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Steve Horwitz’s take on the issue of global warming is wise.

I learn from Steve Landsburg that Mark Skousen has discovered a new profit-opportunity: opening a grocery store that offers fewer choices than do modern-day supermarket (assuming, that is, that Mark’s suspicions about consumers’ demand for variety are correct).

Mark Perry is not a member of the Pigou Club.  (Nor, btw, am I.)

Speaking of my former research-assistant (and my current superior at blogging), Prof. Perry, here’s another of his fine recent posts at Carpe Diem.

Perry Eidelbus sends by e-mail the following excerpt from The Hound of the Baskervilles:

“Might I trouble you for it — the inside page, please, with the leading articles?” He glanced swiftly over it, running his eyes up and down the columns. “Capital article this on free trade. Permit me to give you an extract from it.

“You may be cajoled into imagining that your own special trade or your own industry will be encouraged by a protective tariff, but it stands to reason that such legislation must in the long run keep away wealth from the country, diminish the value of our imports, and lower the general conditions of life in this island.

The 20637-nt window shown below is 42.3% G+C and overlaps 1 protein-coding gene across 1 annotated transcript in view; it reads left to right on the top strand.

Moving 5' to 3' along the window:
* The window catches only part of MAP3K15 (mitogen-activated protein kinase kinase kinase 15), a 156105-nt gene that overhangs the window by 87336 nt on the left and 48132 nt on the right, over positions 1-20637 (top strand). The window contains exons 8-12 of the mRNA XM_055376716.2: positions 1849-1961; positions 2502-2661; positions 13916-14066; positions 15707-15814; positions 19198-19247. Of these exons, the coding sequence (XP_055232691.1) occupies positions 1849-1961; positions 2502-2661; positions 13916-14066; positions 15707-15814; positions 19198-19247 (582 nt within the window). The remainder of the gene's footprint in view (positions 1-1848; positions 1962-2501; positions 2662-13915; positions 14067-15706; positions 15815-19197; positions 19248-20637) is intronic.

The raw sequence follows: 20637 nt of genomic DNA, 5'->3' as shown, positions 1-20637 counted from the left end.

“What do you think of that, Watson?” cried Holmes in high glee, rubbing his hands together with satisfaction. “Don’t you think that is an admirable sentiment?”

(Makes me want to read Sir Arthur Conan Doyle – which I’ve yet to do.)
I first became aware of Missouri farmer Blake Hurst when I read his wonderful Foreword to Pierre Desrochers’s and Hiroko Shimizu’s 2012 book, The Locavore’s Dilemma: In Praise of the 10,000-Mile Diet.  Here’s Mr. Hurst writing wisely about the flood of nonsense raining down from discussions about the current drought.